Many people find writing to be therapeutic. I am one of them. One key difference for me is I rarely put things down on paper to never be read again. The majority of what I write is posted publicly.
This blog is sixth website I’ve had since 1996.A friend told me a couple of weeks ago she believes writing “may be a integral part of who you are. You need a voice and, pardon my voice, ‘screw them’ if they don’t like what you have written, write anyway…..Keep writing dear friend.”
She’s not wrong. I find the written word, whether it’s typing or hand-written, to calm my inner rage as well as show others the world I see. I figure, some time in the future after I’ve reached my one hundredth birthday, I’ll be found dead, pen in hand, and scribblings of an unfinished thought in a notebook.
What I have also found over the past two decades of writing is that, while I always write for myself, other people enjoy reading what I write, regardless of the topic. Before I worked at the Star-Herald, I wrote about security and privacy issues and atheism. I still read about those things, but haven’t written about them in a long time.
While working at the Star-Herald, my editors, Steve Frederick and Bart Schaneman, allowed me to have a column. I began writing the column for Sunday’s paper. When Bart was promoted from assistant to managing editor, he pulled me into his office. Naturally, I thought I had done something wrong. He said my column was no longer going to run on Sundays. “You’re too good to be buried in Lifestyles,” he said to me. I almost cried, but, at that time, I was too cool to cry in front of other people. It was the first solid confirmation I was actually good at this writing thing.
While my doubts will never go away, my friend was right. I can’t not write. It is a part of me. I’m always thinking of the next thing to write, the right word choice, or how to get my point across. It is a fundamental part of who I am.
I don’t hesitate to post stories about my struggles and successes with my mental health as well as my super crappy poetry. I do take great pause with other topics because I don’t want to come across as crass or uncaring. Ultimately, this is my space to write. I pay for everything myself. I’m not beholden to others to keep it running. It’s an extension of me.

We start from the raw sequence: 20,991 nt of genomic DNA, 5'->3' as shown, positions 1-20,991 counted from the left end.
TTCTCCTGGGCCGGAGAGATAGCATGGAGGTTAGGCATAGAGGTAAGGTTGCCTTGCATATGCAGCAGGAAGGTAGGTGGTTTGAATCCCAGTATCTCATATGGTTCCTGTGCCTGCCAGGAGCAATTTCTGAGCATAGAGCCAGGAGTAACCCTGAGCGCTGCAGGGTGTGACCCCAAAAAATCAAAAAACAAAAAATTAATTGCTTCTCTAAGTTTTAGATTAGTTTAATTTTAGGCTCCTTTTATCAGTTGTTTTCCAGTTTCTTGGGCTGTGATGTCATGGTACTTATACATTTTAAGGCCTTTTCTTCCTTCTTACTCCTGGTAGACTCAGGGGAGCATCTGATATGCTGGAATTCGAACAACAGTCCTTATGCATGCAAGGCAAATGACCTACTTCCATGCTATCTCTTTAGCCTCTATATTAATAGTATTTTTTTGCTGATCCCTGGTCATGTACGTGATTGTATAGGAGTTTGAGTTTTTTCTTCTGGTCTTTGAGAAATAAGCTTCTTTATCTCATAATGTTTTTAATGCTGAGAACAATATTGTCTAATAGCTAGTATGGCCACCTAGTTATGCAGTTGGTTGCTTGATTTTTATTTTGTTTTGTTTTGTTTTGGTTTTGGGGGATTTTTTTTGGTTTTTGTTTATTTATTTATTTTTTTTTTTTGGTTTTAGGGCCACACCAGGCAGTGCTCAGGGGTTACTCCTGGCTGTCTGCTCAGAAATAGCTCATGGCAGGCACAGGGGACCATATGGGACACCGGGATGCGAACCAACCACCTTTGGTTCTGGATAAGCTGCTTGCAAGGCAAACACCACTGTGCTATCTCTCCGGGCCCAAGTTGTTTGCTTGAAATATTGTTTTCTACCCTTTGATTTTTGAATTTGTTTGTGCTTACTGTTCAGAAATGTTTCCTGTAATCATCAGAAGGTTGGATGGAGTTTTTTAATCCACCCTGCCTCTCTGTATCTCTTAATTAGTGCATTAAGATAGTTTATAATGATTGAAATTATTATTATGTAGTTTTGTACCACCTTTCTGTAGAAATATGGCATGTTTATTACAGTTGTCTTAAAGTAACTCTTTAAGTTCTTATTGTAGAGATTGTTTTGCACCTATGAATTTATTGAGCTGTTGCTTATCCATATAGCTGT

I was discussing this with a friend, particularly the fact that I don’t post my thoughts about atheism. I honestly think organizations such as the Freedom from Religion Foundation and people like Jerry Coyne, Hemant Mehta, Aron Ra, and others are better equipped for arguments concerning science and atheism. I need time to think and formulate my responses, which is a terrible skill for debating.
I am also past the militant atheism stage. I still get angry when I read stories about the horrible things religion does, but I don’t have an outlet for that anger anymore, so I wrote things privately. This is going to change. I will be writing things occasionally here, but more to educate than point fingers and, hopefully, reasoned.
I’m not going to write things that piss me off so much I want to punch my computer screen. Those kind of articles just make you look like an angry loon. Those items will continue to be part of my personal, unconventional coping mechanism to keep me sane.
On my computer, I have a folder for writing. In that folder is a series of other folders with pictures. They’re named politics, religion, women, abortion, coronavirus, etc. The pictures and memes within these folders are self-explanatory. Whenever I come across one that makes me angry, laugh, or think, I save the picture and move on with my day.
I also have many files within this writing folder. These files are named things like, Our garbage president, abortion, how women are treated, racism, privacy, security, animal extinction, voter suppression, and others. Whenever I come across a story online that makes me angry, I cut and paste the link into the appropriate file, sometimes while cursing, and then save and close the file.
As odd as it sounds, this helps calm my anger. Maybe one day I’ll write about the topics. More than likely I won’t. It’s a weird coping mechanism to have, but it works. It keeps me from staying at a fifty-seven on a ten-point scale of anger. The mere act of ctrl-c and ctrl-v help me to let go of whatever made me angry.
I also have a folder called “Ideas for future stories.” In this folder is a list of fun, amusing, and/or sad stories I plan to write and share. They include the list in the photo at the top of this post.
I have other ideas as well, such as writing about cool humans throughout history. I won’t commit to a timeline for that because I learned my lesson in March with writing about inspiring women. I can’t do one story a day anymore without becoming utterly exhausted. Each of those articles took me four to six hours to research, write, edit, and post. While they were well-received, they were overwhelming. So, I will write about cool humans when I can and hopefully people will enjoy them.
I intend to make at least one post a week. I would like to do more, but, as my therapist likes to remind of often, I need to set realistic goals.
My most requested stories are 1) how I became an atheist and 2) the speeding ticket story. I will probably start with those. I will continue to write about my mental health journey and those will continue to be my main focus here.
Look for some cool things here soon.